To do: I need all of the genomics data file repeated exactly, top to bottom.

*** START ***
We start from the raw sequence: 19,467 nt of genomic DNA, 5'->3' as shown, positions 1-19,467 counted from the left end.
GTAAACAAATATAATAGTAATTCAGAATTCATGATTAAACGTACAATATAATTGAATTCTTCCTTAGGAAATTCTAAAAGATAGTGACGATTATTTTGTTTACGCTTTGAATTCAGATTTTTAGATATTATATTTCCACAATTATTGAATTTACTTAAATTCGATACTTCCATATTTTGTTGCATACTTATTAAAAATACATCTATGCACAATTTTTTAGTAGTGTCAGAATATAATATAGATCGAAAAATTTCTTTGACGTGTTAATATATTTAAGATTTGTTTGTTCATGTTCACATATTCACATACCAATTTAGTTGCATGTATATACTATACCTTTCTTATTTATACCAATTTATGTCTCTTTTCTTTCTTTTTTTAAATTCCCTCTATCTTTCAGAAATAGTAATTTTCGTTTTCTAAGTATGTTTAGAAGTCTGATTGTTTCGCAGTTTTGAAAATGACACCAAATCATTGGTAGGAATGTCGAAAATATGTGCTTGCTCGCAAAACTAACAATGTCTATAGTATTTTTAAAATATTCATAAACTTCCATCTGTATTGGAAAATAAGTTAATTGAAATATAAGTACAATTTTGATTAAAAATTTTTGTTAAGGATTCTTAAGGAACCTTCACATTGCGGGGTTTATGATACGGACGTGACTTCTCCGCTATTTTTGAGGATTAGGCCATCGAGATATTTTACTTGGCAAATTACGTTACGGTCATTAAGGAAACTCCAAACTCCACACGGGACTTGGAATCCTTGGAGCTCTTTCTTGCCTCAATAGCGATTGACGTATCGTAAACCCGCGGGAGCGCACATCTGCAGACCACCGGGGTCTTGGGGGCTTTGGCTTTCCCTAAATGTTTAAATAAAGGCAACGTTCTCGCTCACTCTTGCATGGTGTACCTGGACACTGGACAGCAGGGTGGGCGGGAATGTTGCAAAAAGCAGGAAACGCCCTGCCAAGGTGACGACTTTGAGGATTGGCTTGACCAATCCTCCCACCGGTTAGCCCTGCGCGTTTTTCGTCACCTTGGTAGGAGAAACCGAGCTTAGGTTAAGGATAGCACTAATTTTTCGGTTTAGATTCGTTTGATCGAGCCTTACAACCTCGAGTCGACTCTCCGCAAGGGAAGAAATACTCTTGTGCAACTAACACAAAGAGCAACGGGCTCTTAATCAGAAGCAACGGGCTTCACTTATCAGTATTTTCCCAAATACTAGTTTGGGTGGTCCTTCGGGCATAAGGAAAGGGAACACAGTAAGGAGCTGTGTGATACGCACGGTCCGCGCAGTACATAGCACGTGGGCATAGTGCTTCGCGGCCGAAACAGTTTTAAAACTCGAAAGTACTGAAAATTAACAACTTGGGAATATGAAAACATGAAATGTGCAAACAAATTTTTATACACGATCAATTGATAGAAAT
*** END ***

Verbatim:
We start from the raw sequence: 19,467 nt of genomic DNA, 5'->3' as shown, positions 1-19,467 counted from the left end.
GTAAACAAATATAATAGTAATTCAGAATTCATGATTAAACGTACAATATAATTGAATTCTTCCTTAGGAAATTCTAAAAGATAGTGACGATTATTTTGTTTACGCTTTGAATTCAGATTTTTAGATATTATATTTCCACAATTATTGAATTTACTTAAATTCGATACTTCCATATTTTGTTGCATACTTATTAAAAATACATCTATGCACAATTTTTTAGTAGTGTCAGAATATAATATAGATCGAAAAATTTCTTTGACGTGTTAATATATTTAAGATTTGTTTGTTCATGTTCACATATTCACATACCAATTTAGTTGCATGTATATACTATACCTTTCTTATTTATACCAATTTATGTCTCTTTTCTTTCTTTTTTTAAATTCCCTCTATCTTTCAGAAATAGTAATTTTCGTTTTCTAAGTATGTTTAGAAGTCTGATTGTTTCGCAGTTTTGAAAATGACACCAAATCATTGGTAGGAATGTCGAAAATATGTGCTTGCTCGCAAAACTAACAATGTCTATAGTATTTTTAAAATATTCATAAACTTCCATCTGTATTGGAAAATAAGTTAATTGAAATATAAGTACAATTTTGATTAAAAATTTTTGTTAAGGATTCTTAAGGAACCTTCACATTGCGGGGTTTATGATACGGACGTGACTTCTCCGCTATTTTTGAGGATTAGGCCATCGAGATATTTTACTTGGCAAATTACGTTACGGTCATTAAGGAAACTCCAAACTCCACACGGGACTTGGAATCCTTGGAGCTCTTTCTTGCCTCAATAGCGATTGACGTATCGTAAACCCGCGGGAGCGCACATCTGCAGACCACCGGGGTCTTGGGGGCTTTGGCTTTCCCTAAATGTTTAAATAAAGGCAACGTTCTCGCTCACTCTTGCATGGTGTACCTGGACACTGGACAGCAGGGTGGGCGGGAATGTTGCAAAAAGCAGGAAACGCCCTGCCAAGGTGACGACTTTGAGGATTGGCTTGACCAATCCTCCCACCGGTTAGCCCTGCGCGTTTTTCGTCACCTTGGTAGGAGAAACCGAGCTTAGGTTAAGGATAGCACTAATTTTTCGGTTTAGATTCGTTTGATCGAGCCTTACAACCTCGAGTCGACTCTCCGCAAGGGAAGAAATACTCTTGTGCAACTAACACAAAGAGCAACGGGCTCTTAATCAGAAGCAACGGGCTTCACTTATCAGTATTTTCCCAAATACTAGTTTGGGTGGTCCTTCGGGCATAAGGAAAGGGAACACAGTAAGGAGCTGTGTGATACGCACGGTCCGCGCAGTACATAGCACGTGGGCATAGTGCTTCGCGGCCGAAACAGTTTTAAAACTCGAAAGTACTGAAAATTAACAACTTGGGAATATGAAAACATGAAATGTGCAAACAAATTTTTATACACGATCAATTGATAGAAAT